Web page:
21 Oct Numbing the pain
One other reason why teens have tried drugs is to numb the pain they often feel…whether that be from bullying, parental ﬁghting, parental pressure, parental neglect, abusive relationships, school stress… sadly, there are many causes.
But instead of safely managing the pain, many teens want to numb it. Being in pain stinks! Who wants to be in pain?? So, it is understandable why someone would want to try to numb the pain. But is it a good idea?
Pop quiz: Be in pain or numb pain?
Duh. For most teens that answer is easy.
But, in reality, the choices really are more like this: Be in pain (a.k.a., continue current patterns) or numb pain (a.k.a., do drugs, alcohol or act out) or heal pain (a.k.a., deal with emotions).
So what exactly is the pain that people need to heal?
When you peel the onion back to get to the core reason of just “why” anyone does drugs (why they are trying to numb the pain), it has to do with fears about the self. For example, “I am not good enough, not worthy, unloveable, scared about what may happen to me; escaping just seems so much easier.” Not feeling good enough is a pervasive (meaning, common or widespread) problem found among youth today. Many teens feel that they simply are not good enough at anything or that they may not ﬁnd success. Pressures overwhelm them, and as a result they create an internal negative dialogue that causes damage.
With that negative internal dialogue, people then try to soothe themselves. They turn to: shopping, drugs, sex, food, alcohol, gambling etc. (All addictive activities).
They use those things as a way to try to numb their feelings. But you can’t numb one feeling and not the others. You can’t suck out “I feel like poop” and not suck out “Life is awesome” at the same time. Numbing numbs both good and bad feelings, and so numbing doesn’t do anything to solve the problem in the long run. And, most times, it will make it worse.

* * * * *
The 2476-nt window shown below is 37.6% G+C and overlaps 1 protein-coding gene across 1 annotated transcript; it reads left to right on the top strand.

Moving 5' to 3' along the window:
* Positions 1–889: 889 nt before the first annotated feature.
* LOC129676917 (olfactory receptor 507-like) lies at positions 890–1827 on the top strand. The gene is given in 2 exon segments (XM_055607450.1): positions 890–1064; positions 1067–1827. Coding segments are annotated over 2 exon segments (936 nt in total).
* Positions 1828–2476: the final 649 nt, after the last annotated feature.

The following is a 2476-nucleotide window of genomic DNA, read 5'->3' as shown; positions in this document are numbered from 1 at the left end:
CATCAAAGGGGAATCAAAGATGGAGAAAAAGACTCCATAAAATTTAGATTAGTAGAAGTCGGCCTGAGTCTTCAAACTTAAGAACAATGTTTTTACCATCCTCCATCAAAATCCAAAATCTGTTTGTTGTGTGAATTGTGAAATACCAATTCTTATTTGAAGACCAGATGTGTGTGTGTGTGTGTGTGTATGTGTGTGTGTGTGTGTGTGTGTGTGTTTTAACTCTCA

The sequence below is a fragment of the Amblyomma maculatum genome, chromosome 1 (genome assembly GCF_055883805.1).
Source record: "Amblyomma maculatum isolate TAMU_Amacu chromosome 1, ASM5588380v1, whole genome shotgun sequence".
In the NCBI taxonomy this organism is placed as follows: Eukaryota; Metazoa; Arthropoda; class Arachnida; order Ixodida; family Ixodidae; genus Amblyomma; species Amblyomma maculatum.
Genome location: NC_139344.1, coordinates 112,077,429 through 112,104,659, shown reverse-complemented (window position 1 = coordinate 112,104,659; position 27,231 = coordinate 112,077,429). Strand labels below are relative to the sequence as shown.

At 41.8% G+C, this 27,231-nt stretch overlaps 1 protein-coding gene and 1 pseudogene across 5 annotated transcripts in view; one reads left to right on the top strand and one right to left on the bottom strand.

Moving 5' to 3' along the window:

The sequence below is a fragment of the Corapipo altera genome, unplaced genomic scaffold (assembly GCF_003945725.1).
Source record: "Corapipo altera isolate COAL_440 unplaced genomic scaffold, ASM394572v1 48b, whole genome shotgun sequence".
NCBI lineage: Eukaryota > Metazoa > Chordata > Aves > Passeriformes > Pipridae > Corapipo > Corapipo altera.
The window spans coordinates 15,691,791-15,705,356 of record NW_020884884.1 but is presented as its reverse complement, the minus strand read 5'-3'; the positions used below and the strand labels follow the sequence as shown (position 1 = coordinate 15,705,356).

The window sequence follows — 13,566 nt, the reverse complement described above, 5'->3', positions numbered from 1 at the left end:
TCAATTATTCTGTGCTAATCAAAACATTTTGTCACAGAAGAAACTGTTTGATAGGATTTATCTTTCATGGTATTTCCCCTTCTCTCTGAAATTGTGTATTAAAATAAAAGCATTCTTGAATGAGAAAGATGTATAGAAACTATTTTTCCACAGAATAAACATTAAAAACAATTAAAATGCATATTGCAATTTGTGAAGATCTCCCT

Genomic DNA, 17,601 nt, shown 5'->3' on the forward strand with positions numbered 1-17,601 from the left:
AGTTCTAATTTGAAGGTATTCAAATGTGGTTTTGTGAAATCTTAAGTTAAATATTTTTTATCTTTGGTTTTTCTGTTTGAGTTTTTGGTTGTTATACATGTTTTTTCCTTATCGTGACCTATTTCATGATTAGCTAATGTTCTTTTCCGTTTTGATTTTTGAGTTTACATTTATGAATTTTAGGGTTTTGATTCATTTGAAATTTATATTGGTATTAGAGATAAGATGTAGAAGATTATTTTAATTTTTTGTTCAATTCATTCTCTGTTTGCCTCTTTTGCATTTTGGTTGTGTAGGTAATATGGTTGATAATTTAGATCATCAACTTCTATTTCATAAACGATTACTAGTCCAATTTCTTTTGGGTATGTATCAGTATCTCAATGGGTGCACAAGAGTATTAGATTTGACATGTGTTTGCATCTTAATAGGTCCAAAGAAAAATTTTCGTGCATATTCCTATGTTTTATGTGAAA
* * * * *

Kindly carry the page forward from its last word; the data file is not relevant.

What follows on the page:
Therefore, that internal dialogue is the ﬁrst thing that needs to shift if teens are going to begin to feel better about who they are and deal with the “poop”. (Sorry if the word “poop” is offending you.) If you need help with feeling better about who you are, read Discover Your Self.
But, how can you face that poop when facing the poop is so painful (and stinky) that you just do NOT, under ANY circumstances, want to go THERE?
You have to go THERE. That is why people go to professionals or turn to others they trust for help. Sometimes teens (and adults!) are in pain but they don’t really know why. In addition, many ways exist to manage the source of pain, but often people need help ﬁguring out how. A professional can help you uncover the source of the pain and then help you to heal. Safely!
Simply ask yourself this question: Do I accept myself for who I am?
If your answer is yes, then we know you are going to make great choices in life and do really well.
If your answer is no, then please ﬁgure out how you can begin to shift your mindset to positive thoughts about yourself.
Do you ever feel good enough? Are your friends good enough? What messages do you think teens are being sent about themselves in general?